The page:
Federal seismologists based their projections of a lower hazard for tall buildings — “but still a hazard nonetheless,” they cautioned — on a lower likelihood of slow shaking from an earthquake occurring near the city, the type of shaking that typically causes more damage to taller structures.

“The tall buildings in Manhattan are not where you should be focusing,” said John Armbruster, a seismologist with the Lamont-Doherty Earth Observatory of Columbia University. “They resonate with long period waves. They are designed and engineered to ride out an earthquake. Where you should really be worried in New York City is the common brownstone and apartment building and buildings that are poorly maintained.”

Mr. Armbruster was not involved in the federal forecast, but was an author of an earlier study that suggested that “a pattern of subtle but active faults makes the risk of earthquakes to the New York City area substantially greater than formerly believed.”

He noted that barely a day goes by without a New York City building’s being declared unsafe, without an earthquake. “If you had 30, 40, 50 at one time, responders would be overloaded,” he said.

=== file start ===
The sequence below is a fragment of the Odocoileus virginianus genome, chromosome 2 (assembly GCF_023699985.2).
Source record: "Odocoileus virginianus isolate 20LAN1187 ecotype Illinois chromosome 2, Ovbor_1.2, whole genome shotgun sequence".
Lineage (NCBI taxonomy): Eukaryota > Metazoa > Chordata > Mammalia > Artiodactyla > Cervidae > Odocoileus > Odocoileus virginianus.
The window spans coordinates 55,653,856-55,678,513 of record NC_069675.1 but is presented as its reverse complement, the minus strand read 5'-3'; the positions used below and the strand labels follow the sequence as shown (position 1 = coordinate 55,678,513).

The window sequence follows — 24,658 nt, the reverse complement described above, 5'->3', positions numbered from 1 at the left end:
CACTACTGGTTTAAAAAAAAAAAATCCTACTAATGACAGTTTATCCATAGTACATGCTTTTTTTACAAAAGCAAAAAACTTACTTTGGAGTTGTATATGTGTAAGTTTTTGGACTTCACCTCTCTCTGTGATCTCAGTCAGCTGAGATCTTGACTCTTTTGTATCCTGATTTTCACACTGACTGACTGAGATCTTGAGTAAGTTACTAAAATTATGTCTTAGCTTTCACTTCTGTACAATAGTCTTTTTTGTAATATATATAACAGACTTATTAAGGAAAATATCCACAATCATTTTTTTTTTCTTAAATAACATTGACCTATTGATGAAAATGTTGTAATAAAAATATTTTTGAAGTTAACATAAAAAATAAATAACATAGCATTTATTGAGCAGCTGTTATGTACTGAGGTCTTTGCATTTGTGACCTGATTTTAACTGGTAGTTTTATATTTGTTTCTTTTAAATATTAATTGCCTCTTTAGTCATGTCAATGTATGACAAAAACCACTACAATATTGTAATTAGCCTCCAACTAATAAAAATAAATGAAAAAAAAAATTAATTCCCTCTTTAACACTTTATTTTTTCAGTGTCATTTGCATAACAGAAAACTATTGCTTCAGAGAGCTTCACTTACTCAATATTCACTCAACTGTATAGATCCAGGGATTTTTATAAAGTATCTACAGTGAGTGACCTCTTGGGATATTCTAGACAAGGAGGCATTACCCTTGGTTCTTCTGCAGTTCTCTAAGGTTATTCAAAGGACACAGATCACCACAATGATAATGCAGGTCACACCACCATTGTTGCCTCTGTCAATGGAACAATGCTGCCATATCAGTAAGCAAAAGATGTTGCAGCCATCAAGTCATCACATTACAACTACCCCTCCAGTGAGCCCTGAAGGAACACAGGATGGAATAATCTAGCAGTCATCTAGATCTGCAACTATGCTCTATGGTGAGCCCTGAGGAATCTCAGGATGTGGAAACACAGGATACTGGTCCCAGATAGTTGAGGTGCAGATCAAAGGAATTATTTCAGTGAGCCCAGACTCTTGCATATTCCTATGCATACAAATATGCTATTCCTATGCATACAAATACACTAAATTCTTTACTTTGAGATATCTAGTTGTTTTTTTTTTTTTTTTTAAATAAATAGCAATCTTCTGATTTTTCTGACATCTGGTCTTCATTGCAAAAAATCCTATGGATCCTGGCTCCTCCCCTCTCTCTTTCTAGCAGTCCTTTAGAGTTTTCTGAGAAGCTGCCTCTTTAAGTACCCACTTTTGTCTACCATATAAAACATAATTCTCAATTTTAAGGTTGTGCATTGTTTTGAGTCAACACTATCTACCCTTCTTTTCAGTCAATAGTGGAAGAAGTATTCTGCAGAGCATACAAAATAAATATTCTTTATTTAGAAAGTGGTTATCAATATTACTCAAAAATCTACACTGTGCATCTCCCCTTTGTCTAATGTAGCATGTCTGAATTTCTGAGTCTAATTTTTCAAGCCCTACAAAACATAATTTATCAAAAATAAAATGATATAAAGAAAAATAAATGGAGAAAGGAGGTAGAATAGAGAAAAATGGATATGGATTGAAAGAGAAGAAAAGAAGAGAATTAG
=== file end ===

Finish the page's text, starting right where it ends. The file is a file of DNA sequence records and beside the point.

The city does have an earthquake building code that went into effect in 1996, and that applies primarily to new construction.

A well-maintained building would probably survive a magnitude 5 earthquake fairly well, he said. The last magnitude 5 earthquake in the city struck in 1884. Another is not necessarily inevitable; faults are more random and move more slowly than they do in, say, California. But he said the latest federal estimate was probably raised because of the magnitude of the Virginia quake.

Mr. Armbruster said the Geodetic Survey forecast would not affect his daily lifestyle. “I live in a wood-frame building with a brick chimney and I’m not alarmed sitting up at night worried about it,” he said. “But society’s leaders need to take some responsibility.”